Lisa found herself worrying about her mother’s resistance to in-home helpers after learning her mother who lives in another city, wasn’t exercising or eating properly and had been forgetting to take her medication for high blood pressure. When Lisa spoke to her mom about possibly moving to an assisted living facility, her mother who had always been fiercely independent, stubbornly refused to listen to her.

Do you find yourself dreading having to discuss the needs of your aging parents? Or have you already tried and failed to get them to see reason?

Here are 3 strategies for communicating better with aging parents:

1) Start the conversation early. Don’t leave this until your parents are too old or too frail to make realistic choices. Ask questions like “Dad where do you see yourself living when you are older?” and “Would you be open to having a house keeper or caregiver should the need arise?” Agree to keep communicating about issues like health and self-care.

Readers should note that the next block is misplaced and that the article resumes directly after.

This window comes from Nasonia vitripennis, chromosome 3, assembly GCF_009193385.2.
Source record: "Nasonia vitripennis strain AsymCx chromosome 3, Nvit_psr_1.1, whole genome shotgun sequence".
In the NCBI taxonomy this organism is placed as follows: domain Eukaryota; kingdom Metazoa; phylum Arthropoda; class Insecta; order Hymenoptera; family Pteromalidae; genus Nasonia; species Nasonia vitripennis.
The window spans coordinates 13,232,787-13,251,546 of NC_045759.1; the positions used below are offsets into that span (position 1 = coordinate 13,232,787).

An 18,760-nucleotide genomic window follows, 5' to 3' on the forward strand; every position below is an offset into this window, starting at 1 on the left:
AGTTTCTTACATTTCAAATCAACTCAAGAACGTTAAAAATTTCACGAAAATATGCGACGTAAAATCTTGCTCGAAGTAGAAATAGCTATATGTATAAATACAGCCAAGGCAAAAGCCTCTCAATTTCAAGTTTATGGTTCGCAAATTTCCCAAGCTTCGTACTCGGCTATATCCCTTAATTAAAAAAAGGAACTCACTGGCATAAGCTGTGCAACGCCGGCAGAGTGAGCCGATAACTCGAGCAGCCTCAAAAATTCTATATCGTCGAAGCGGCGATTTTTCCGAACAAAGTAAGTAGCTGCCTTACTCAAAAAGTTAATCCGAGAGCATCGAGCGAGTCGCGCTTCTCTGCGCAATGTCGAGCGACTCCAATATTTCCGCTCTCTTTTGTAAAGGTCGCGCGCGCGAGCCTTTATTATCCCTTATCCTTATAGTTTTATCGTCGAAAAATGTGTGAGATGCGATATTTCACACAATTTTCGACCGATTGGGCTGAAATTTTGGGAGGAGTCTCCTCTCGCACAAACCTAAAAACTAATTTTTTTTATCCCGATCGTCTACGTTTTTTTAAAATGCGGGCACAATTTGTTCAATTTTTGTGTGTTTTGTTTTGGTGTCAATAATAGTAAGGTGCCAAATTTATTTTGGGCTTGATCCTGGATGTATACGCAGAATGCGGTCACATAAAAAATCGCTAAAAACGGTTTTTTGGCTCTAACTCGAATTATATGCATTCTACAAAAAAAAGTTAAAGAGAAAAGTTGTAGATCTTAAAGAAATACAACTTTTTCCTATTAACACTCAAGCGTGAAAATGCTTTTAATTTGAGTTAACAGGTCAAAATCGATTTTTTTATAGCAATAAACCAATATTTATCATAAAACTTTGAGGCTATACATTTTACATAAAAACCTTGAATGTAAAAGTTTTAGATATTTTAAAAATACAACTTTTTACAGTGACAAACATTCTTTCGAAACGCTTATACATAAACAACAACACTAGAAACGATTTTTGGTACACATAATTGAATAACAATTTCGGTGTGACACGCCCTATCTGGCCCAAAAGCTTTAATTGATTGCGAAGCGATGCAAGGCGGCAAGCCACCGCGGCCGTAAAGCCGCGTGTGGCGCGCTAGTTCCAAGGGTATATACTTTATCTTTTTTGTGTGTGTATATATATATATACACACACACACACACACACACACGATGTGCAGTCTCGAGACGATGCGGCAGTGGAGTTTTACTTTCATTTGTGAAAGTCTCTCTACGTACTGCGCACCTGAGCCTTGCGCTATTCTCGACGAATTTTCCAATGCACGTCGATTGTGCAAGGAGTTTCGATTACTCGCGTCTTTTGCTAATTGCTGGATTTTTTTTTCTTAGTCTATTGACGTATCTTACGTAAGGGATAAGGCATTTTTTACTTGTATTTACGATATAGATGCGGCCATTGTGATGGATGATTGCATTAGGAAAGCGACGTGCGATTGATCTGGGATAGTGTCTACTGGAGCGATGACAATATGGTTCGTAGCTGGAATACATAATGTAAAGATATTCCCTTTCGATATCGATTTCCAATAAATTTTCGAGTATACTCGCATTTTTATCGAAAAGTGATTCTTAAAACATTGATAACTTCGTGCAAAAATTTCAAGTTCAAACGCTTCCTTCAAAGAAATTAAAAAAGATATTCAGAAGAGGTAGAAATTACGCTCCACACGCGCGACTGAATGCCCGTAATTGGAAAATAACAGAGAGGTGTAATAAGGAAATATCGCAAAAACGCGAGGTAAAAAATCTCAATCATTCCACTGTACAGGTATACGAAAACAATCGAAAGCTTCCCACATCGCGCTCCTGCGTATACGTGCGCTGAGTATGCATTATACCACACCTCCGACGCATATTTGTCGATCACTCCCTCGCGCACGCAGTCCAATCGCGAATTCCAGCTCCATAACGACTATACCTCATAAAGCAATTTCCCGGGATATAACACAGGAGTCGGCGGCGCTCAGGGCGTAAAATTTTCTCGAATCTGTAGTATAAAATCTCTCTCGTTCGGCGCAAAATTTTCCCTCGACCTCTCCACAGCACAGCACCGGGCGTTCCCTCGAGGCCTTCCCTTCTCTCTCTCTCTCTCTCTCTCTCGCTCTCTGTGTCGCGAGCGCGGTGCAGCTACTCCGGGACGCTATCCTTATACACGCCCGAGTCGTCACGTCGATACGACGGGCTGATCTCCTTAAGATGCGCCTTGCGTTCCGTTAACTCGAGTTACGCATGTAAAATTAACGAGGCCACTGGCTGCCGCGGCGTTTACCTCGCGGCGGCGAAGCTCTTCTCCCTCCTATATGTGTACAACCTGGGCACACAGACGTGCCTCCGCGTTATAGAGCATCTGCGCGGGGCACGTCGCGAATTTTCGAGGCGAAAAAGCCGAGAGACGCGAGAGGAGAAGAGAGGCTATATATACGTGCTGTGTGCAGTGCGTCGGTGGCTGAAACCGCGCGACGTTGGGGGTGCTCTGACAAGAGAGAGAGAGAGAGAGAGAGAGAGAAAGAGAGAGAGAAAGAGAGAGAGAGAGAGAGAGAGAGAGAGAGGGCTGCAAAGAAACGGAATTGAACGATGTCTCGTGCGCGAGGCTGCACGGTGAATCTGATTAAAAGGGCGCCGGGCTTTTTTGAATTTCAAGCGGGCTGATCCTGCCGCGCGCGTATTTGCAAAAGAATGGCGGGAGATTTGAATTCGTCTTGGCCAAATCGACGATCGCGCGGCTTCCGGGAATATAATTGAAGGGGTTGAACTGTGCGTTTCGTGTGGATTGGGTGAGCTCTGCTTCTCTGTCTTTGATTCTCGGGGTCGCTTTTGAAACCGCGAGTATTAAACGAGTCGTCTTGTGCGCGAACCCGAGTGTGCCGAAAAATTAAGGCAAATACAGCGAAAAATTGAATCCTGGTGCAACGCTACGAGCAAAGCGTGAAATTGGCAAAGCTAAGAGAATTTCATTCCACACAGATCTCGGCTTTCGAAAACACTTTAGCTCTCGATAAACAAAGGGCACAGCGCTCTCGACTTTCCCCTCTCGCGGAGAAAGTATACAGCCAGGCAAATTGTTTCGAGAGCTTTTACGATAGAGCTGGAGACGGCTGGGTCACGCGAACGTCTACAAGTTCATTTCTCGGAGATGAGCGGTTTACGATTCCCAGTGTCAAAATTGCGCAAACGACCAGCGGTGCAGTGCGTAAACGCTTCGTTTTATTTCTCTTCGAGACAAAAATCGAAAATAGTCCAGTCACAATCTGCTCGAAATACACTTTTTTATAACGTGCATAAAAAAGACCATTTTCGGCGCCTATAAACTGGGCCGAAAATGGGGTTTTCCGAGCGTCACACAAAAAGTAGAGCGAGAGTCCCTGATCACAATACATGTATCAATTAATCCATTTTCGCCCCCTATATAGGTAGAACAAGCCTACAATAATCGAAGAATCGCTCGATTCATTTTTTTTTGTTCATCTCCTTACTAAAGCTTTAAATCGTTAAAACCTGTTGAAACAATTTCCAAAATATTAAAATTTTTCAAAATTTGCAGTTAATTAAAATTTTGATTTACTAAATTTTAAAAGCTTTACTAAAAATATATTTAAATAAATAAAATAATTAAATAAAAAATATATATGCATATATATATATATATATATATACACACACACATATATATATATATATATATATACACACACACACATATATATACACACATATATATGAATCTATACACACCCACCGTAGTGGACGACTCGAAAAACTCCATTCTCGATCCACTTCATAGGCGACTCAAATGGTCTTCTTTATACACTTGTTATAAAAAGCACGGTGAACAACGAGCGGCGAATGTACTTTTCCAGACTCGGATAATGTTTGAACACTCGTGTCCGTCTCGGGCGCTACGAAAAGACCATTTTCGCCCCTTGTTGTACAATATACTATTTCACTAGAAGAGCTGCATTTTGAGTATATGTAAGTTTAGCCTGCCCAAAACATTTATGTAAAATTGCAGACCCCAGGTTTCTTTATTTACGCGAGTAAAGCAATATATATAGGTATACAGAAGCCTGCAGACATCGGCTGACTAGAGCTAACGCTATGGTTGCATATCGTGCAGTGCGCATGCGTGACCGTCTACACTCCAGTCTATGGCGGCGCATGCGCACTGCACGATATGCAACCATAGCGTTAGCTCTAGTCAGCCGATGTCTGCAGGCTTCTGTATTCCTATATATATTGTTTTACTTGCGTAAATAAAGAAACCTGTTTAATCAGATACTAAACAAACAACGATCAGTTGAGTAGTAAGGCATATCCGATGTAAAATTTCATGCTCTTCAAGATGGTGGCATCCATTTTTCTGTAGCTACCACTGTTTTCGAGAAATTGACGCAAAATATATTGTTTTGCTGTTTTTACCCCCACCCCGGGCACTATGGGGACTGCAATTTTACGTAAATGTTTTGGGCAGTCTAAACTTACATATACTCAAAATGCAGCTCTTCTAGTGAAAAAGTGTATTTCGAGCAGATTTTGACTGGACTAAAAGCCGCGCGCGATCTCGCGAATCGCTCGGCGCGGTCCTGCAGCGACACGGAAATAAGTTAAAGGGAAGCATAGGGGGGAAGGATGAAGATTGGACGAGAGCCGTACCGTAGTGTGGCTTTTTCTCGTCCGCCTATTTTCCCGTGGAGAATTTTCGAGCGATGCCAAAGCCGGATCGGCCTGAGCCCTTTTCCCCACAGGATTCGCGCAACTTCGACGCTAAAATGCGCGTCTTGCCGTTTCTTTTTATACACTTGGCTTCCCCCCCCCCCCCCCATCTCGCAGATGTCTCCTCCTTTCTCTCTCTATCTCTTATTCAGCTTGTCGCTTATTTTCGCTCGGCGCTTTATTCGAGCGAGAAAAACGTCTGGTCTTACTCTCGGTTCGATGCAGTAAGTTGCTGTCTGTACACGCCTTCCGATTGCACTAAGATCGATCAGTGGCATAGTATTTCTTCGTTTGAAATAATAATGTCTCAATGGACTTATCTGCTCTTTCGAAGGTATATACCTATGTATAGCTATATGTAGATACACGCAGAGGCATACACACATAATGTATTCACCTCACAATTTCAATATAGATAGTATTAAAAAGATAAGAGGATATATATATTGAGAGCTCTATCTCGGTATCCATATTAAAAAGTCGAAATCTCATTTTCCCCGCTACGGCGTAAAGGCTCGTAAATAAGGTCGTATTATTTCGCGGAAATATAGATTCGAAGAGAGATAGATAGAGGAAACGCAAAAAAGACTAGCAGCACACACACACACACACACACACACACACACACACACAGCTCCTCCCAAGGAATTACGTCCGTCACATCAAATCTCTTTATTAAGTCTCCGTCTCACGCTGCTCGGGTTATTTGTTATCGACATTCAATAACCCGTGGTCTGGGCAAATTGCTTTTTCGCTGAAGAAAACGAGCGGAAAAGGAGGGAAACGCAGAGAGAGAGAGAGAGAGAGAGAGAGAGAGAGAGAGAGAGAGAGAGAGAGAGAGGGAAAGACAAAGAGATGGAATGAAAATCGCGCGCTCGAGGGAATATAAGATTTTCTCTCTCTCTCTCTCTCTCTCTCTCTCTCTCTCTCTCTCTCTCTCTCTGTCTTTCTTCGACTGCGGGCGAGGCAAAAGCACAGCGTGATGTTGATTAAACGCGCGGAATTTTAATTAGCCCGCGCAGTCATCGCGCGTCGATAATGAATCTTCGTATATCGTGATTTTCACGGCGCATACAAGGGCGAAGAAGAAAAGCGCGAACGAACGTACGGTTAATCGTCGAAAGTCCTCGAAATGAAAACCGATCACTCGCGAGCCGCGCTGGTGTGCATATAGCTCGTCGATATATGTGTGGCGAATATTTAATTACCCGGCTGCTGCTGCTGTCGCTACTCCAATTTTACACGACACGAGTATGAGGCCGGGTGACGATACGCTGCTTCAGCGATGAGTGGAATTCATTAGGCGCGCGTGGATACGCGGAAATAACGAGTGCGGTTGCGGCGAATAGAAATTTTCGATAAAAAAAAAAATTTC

2) Learn about community resources and recruit outside help early. Research different types of care and costs and what choices are more realistic for your parents. An elder care expert  will also help you and your parents make informed decisions.

As many people respond well to outside help and expertise, Lisa and her mom called on me for advice. I was able to recommend three homes that I knew would suite Lisa’s mom and to put Lisa at ease I continue to monitor and report on her mom’s  health care and well- being.

3) Be patient. As long as your parents are not endangering themselves or others they are able to make their own choices. Sometimes seniors come to realize they need help on their own without too much interference and probing from family members.

How To Communicate With An Aging Parent

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